Staff Editorial: Cutting Out Club Redundancy

Whether students are searching for volunteer opportunities in Key Club, progressing toward a competition with Science Olympiad or simply having fun with indoor soccer, clubs are an essential aspect of the high school experience and help unite students under a common interest.

At the beginning of each school year, students can propose club ideas to ASB, many of which have similar topics, leading to the overpopulation of various clubs.

This year, ASB has decided to merge clubs to minimize the number of repetitive clubs. Next year, to limit conflicting ideas, similar clubs should be cut for the 2020 school year, with some exceptions of coexisting clubs.

This year, there have been 180 new club submissions, according to clubs commissioner Faith Kim. After several rounds of merging similar clubs by the ASB team, 134 remain so far.

One benefit of cutting clubs is that it weeds out those with less developed constitutions. For example, if there are two clubs with similar ideas and purposes, and the first has a developed constitution with detailed information while the second is lacking in information or substance, the second club should be cut completely. This emphasizes the importance of the club constitution, promoting a message that creating clubs is not to be taken lightly.

In addition to the club constitution, there should be stricter protocols to maintain a club, such as having a higher quota of participating club members. Currently, the quota is five members after Club Kick-Off, which was on Oct. 11. However, raising the minimum number of members to 10 or 15 next year may help ensure that standing clubs have more dedicated members and have a larger impact on the Portola community, rather than having a large collection of smaller or weaker clubs.

This can limit the overwhelming 134 clubs on campus to a more manageable number of clubs for ASB to process and students to select from. In instances where two clubs have similar ideas, but both have highly developed constitutions, it may be better to let them coexist (instead of merging) to prevent a clash of leadership, ideas and purposes. For example, if two clubs decide on the same general topic, such as medicine, but one bases its identity on volunteer work, whereas the other bases its identity on fundraising and are merged, an elimination of one of the two identities may result in more challenges rather than simply allowing both to stay separate.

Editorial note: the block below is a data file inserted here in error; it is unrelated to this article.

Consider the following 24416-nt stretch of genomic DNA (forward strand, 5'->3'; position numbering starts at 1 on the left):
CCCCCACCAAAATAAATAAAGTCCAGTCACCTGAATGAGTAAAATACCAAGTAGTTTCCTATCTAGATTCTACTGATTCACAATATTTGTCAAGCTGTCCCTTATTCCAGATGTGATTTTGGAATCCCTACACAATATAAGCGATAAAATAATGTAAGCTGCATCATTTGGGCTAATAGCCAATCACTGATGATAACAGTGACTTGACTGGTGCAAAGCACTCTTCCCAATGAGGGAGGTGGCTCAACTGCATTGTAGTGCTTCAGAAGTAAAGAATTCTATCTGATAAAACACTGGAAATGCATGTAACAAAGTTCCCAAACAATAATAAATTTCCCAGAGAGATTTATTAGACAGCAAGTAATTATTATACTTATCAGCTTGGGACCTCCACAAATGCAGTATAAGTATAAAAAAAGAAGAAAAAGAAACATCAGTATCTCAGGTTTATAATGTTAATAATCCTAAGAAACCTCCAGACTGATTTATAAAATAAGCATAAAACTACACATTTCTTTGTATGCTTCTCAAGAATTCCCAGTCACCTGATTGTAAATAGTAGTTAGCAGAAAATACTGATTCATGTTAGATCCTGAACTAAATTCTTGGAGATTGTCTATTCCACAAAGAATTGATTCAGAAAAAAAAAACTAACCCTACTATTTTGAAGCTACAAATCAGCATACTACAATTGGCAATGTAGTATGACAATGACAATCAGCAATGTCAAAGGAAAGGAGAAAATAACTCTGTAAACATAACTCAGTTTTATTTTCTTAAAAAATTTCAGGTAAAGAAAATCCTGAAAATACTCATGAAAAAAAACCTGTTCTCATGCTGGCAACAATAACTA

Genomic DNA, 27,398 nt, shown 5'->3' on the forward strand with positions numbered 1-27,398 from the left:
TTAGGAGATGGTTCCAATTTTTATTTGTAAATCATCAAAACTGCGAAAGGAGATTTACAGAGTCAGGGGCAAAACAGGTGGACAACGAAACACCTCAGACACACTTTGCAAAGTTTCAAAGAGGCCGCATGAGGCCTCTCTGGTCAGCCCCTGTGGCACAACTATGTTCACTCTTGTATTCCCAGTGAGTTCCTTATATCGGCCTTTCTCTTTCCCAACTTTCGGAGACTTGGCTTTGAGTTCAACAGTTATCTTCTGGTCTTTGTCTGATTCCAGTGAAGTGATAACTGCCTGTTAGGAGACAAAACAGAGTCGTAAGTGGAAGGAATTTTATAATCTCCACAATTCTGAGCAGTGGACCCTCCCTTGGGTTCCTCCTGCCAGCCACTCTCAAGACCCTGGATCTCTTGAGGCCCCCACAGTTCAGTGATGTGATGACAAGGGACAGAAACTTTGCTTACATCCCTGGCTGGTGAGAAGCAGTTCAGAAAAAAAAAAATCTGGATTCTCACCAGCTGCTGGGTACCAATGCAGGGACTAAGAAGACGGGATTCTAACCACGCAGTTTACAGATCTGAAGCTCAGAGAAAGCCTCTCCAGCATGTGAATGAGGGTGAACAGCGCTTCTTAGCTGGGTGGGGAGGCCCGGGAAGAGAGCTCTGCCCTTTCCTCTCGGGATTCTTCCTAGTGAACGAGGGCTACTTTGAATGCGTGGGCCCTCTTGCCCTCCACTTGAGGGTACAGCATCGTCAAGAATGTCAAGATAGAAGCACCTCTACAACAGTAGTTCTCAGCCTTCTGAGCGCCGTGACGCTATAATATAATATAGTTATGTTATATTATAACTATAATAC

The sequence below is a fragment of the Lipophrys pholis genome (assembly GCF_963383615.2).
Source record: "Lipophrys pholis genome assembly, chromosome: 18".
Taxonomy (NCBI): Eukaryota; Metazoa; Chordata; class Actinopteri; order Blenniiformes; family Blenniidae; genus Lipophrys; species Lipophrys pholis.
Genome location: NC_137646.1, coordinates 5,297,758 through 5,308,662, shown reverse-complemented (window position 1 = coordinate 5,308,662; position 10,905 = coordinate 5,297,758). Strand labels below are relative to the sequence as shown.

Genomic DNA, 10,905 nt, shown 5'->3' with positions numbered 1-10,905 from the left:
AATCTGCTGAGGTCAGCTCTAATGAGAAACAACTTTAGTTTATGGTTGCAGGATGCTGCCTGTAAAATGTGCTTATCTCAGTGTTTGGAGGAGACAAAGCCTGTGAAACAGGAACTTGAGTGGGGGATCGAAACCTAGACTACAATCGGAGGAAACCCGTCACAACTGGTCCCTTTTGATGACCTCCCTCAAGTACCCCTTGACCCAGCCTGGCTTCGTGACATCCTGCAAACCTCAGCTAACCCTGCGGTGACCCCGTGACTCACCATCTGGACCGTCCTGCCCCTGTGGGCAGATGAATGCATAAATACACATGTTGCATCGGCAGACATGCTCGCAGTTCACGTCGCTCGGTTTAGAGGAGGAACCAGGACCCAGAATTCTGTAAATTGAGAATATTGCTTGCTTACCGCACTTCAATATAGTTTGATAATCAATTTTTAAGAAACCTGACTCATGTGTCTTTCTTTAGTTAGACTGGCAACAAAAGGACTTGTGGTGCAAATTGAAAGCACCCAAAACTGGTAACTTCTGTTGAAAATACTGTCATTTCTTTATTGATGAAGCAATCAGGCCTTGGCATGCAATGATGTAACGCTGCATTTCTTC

There is the possibility that the two identities could possibly grow with each other into a new identity. However, merging clubs may cause more headache than actually cutting less developed clubs or allowing two developed clubs to coexist.

Students should also be encouraged to join pre-existing clubs instead of trying to form similar ones, benefiting the Portola High community. When a club grows in size, the influence that it can hold in the school community is incomparable to having many small clubs. Such clubs will grow in number and stand out more, further creating a stronger sense of unity among the clubs.

In some instances, merging clubs may be a more logical option simply because of the potential shortage of advisers for the many clubs. However, cutting reduces the amount of advisers required just as effectively as merging does. Merging will also require advisers to work out who will take on the new club, whereas cutting bypasses the confusion.

Although merging is taking place this year, clubs with similar topics in the future should be cut, especially when considering student population growth. If many student groups are allowed to build their cases on why they should coexist or merge with other like-minded clubs, the sheer number of similar establishments will drown out the authenticity and creativity of well-established clubs.

Thus, the cutting of clubs must be employed in the following school years for the greater benefit of future Portola students.